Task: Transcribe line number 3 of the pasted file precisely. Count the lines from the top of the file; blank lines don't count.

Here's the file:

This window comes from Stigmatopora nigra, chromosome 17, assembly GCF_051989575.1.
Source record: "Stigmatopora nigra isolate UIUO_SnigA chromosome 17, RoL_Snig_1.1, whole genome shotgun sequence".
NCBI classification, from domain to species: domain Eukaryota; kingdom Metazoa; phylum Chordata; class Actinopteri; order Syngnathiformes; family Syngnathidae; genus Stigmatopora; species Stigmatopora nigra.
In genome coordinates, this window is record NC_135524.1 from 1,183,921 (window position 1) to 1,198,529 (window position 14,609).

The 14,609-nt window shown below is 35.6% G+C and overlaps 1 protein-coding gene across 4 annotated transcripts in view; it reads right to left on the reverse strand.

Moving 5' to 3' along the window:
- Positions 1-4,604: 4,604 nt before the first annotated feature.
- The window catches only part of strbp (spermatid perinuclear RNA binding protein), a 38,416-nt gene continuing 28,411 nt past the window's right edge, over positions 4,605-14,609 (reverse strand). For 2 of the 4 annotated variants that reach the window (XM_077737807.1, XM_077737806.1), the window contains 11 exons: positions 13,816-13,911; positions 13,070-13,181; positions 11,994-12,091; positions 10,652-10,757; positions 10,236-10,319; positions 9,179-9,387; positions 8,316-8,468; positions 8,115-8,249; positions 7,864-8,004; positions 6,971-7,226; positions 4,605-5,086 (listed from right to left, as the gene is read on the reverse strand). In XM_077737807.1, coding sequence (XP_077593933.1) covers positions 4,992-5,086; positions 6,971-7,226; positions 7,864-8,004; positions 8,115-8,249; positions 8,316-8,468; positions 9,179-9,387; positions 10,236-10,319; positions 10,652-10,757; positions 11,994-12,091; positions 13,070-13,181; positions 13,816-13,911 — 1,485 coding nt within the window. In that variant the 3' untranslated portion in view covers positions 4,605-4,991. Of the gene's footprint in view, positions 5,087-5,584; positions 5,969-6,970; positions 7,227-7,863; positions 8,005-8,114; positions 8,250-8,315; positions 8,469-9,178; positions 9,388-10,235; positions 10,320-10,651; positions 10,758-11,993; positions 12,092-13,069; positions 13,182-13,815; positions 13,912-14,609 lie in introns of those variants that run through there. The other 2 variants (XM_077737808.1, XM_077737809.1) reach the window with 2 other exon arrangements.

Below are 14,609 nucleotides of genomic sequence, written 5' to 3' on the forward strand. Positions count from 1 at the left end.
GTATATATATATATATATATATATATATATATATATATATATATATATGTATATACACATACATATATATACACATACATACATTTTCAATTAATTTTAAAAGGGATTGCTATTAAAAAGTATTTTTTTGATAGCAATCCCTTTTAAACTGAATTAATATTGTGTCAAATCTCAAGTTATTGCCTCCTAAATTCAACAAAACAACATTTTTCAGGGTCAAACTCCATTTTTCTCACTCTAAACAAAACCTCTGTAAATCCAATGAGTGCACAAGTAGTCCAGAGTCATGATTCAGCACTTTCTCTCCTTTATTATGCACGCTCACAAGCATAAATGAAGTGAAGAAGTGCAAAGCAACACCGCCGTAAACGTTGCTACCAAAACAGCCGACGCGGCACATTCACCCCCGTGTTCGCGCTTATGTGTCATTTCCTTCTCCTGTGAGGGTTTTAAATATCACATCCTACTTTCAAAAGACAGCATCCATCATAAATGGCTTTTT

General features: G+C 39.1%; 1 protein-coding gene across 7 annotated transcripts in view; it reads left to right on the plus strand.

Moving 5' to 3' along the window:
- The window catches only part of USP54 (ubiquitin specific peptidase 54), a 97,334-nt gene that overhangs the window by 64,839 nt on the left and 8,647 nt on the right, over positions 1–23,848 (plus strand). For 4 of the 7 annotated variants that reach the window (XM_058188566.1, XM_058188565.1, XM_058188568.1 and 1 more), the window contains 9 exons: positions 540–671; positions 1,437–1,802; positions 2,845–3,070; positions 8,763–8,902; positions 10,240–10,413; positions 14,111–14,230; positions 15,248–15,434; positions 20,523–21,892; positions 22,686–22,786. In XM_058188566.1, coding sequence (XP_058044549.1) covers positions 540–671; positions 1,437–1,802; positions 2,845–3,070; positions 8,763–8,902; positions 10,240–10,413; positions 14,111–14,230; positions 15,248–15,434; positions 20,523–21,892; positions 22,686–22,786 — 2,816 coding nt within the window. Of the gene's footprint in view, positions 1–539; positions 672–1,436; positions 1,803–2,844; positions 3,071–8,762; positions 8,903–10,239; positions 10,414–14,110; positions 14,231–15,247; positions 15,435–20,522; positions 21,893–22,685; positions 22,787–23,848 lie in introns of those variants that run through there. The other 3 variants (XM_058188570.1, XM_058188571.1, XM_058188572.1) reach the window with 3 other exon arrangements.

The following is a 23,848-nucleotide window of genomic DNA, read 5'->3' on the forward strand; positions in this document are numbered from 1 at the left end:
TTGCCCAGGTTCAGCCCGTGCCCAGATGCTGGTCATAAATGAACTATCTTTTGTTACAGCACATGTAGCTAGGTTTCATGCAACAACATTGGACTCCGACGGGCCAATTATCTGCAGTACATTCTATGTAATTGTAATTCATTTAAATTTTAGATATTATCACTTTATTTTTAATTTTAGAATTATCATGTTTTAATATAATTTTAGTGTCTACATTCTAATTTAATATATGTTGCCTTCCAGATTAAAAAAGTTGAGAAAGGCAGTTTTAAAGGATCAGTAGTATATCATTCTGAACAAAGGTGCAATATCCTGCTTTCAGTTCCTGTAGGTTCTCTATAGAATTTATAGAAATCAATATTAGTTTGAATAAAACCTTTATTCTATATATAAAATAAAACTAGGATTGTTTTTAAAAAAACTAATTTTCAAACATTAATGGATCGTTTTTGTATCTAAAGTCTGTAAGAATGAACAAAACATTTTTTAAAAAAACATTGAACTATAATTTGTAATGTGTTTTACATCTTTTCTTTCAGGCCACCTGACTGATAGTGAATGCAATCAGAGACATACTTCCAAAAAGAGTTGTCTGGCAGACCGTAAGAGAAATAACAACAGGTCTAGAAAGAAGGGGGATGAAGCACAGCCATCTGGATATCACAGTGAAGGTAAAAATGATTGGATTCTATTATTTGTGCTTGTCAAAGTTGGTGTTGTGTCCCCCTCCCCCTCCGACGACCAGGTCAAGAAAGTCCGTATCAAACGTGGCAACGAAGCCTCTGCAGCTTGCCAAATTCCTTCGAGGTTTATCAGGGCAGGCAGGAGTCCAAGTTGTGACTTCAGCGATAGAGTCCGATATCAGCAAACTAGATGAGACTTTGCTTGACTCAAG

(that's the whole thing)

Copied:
NCBI classification, from domain to species: domain Eukaryota; kingdom Metazoa; phylum Chordata; class Actinopteri; order Syngnathiformes; family Syngnathidae; genus Stigmatopora; species Stigmatopora nigra.